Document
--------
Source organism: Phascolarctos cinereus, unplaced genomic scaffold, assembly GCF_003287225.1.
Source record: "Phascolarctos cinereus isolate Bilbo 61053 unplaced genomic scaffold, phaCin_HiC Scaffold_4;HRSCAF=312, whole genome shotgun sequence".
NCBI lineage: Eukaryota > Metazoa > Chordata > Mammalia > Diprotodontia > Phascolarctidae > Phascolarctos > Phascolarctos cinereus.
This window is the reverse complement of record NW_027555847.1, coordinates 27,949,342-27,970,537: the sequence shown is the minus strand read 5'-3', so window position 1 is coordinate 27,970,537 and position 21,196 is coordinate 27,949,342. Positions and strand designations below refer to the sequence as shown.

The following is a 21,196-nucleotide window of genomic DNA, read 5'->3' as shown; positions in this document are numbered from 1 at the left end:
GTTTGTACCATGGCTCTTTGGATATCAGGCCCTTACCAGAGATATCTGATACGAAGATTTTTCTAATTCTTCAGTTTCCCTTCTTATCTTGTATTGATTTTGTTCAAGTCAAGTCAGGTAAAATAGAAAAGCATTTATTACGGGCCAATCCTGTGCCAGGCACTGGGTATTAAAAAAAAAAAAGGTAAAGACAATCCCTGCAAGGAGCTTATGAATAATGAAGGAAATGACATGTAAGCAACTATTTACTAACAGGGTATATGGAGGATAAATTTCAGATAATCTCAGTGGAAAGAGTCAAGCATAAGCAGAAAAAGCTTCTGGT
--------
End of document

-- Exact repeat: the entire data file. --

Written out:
Source organism: Phascolarctos cinereus, unplaced genomic scaffold, assembly GCF_003287225.1.
Source record: "Phascolarctos cinereus isolate Bilbo 61053 unplaced genomic scaffold, phaCin_HiC Scaffold_4;HRSCAF=312, whole genome shotgun sequence".
NCBI lineage: Eukaryota > Metazoa > Chordata > Mammalia > Diprotodontia > Phascolarctidae > Phascolarctos > Phascolarctos cinereus.
This window is the reverse complement of record NW_027555847.1, coordinates 27,949,342-27,970,537: the sequence shown is the minus strand read 5'-3', so window position 1 is coordinate 27,970,537 and position 21,196 is coordinate 27,949,342. Positions and strand designations below refer to the sequence as shown.

The following is a 21,196-nucleotide window of genomic DNA, read 5'->3' as shown; positions in this document are numbered from 1 at the left end:
GTTTGTACCATGGCTCTTTGGATATCAGGCCCTTACCAGAGATATCTGATACGAAGATTTTTCTAATTCTTCAGTTTCCCTTCTTATCTTGTATTGATTTTGTTCAAGTCAAGTCAGGTAAAATAGAAAAGCATTTATTACGGGCCAATCCTGTGCCAGGCACTGGGTATTAAAAAAAAAAAAGGTAAAGACAATCCCTGCAAGGAGCTTATGAATAATGAAGGAAATGACATGTAAGCAACTATTTACTAACAGGGTATATGGAGGATAAATTTCAGATAATCTCAGTGGAAAGAGTCAAGCATAAGCAGAAAAAGCTTCTGGT